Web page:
cat ~/.ssh/

This last operation completes the first part of the article.

The second part is available here

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NSX-T Upgrade

The NSX-T installation series started with 3.1.x, it’s time to upgrade to 3.2 🙂

The upgrade is completely managed by NSX Manager, let’s see the process starting from the official documentation.

The upgrade version will be 3.2.2, this is because the Upgrade Evaluation Tool is now integrated with the pre-upgrade check phase. Therefore, you will not have to deploy the  OVF 😉

Download the NSX 3.2.2 Upgrade Bundle from your My VMware account.

NOTE: The bundle exceeds 8GB of disk space.

I forgot, let’s verify that the vSphere version is in matrix with the target NSX-T version. My cluster is in 7.0U3, fully supported by NSX-T 3.2.2 🙂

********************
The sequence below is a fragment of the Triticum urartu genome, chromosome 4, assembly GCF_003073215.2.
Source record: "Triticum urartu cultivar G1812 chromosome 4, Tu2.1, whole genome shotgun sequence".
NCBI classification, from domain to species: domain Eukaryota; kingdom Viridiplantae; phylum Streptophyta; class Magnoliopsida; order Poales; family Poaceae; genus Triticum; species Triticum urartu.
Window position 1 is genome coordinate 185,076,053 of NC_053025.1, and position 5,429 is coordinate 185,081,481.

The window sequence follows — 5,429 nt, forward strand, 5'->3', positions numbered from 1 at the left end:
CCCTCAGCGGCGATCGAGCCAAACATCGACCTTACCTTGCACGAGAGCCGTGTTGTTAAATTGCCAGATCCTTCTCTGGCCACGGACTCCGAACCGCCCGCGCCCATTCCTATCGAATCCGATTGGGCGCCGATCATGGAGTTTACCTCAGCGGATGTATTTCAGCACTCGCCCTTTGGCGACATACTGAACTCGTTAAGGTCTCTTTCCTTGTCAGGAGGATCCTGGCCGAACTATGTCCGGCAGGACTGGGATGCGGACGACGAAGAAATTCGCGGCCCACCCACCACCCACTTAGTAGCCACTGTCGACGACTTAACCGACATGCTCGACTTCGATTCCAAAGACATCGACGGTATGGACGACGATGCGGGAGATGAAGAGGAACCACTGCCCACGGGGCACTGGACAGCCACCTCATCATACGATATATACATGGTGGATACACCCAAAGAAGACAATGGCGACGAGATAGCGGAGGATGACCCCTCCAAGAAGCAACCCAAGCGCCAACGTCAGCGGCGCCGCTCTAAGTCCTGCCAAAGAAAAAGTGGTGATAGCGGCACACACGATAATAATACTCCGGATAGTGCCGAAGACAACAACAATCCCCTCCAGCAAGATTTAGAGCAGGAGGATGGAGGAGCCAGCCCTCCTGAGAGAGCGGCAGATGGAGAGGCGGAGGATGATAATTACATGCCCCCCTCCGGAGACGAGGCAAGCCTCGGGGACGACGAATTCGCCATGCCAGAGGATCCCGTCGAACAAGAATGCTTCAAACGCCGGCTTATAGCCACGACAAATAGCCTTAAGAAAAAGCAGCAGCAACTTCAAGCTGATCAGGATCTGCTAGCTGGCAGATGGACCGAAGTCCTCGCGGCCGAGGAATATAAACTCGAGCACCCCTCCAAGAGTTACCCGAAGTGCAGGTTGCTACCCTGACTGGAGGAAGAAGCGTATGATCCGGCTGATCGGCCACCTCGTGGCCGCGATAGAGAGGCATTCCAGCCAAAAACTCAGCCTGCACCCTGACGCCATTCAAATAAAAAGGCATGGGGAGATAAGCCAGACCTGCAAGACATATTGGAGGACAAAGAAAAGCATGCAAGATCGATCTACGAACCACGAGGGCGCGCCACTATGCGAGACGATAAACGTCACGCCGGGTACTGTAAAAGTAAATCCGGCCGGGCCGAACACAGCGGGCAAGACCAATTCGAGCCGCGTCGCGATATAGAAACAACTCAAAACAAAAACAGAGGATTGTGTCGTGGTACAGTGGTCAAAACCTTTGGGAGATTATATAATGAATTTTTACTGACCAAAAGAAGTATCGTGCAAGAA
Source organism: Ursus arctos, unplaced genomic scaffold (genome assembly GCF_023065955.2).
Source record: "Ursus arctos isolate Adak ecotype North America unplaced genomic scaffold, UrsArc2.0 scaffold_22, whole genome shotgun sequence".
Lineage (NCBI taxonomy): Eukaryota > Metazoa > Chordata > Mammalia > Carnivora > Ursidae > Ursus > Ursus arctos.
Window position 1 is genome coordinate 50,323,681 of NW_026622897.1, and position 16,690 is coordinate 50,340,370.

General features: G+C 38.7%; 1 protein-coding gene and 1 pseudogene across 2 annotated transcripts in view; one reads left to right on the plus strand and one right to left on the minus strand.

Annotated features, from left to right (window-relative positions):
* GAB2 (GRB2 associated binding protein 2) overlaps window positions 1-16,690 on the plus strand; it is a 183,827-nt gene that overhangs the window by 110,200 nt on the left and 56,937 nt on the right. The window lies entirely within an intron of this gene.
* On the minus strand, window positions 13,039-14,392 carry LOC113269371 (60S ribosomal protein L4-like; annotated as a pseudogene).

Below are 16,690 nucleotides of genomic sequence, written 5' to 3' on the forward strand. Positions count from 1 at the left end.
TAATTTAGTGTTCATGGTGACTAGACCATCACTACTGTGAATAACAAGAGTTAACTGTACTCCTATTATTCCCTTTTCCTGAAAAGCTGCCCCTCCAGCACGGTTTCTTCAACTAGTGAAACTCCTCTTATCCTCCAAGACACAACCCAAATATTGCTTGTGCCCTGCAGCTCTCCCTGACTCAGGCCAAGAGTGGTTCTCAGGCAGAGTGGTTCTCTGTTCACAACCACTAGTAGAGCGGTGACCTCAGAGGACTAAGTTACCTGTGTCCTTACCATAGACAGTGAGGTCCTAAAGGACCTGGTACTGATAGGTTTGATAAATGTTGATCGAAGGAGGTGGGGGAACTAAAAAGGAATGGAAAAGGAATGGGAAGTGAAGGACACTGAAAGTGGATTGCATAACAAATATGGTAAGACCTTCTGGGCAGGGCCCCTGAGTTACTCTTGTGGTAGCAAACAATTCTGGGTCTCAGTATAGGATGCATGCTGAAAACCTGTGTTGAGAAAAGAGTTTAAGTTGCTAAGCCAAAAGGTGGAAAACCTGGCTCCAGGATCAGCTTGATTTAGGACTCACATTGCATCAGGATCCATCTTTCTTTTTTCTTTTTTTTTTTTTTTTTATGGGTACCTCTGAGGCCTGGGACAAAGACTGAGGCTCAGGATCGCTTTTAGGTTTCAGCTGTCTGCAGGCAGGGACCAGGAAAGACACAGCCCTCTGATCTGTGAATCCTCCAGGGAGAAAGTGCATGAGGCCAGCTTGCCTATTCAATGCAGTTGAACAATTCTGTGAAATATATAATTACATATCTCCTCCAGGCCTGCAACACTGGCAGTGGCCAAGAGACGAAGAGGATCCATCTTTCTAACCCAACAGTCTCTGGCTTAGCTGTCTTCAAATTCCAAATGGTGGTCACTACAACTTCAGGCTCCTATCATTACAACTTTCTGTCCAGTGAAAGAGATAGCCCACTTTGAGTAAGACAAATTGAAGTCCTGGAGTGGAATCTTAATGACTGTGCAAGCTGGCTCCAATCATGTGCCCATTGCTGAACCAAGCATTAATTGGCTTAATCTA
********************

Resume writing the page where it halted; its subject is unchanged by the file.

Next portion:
Connect to NSX Manager via SSH and verify that the upgrade service is active.

run the command as admin user:  get service install-upgrade

The service is active, connect to the NSX Manager UI and go to System -> Upgrade


Upload the upgrade bundle

wait for the bundle to load (the process may take some time)

After uploading, pre-checks on the bundle begin.

Once the preliminary checks have been completed, it is possible to continue with the upgrade. Select the UPGRADE button.

Accept the license and confirm the request to start the upgrade.

Select the RUN PRE-CHECK button and then ALL PRE-CHECK.

The pre-checks begin, in case of errors it will be necessary to solve each problem until all the checks are ok.

Proceed with the Edges update by selecting the NEXT button.

Select the Edge Cluster and start the update with the START button.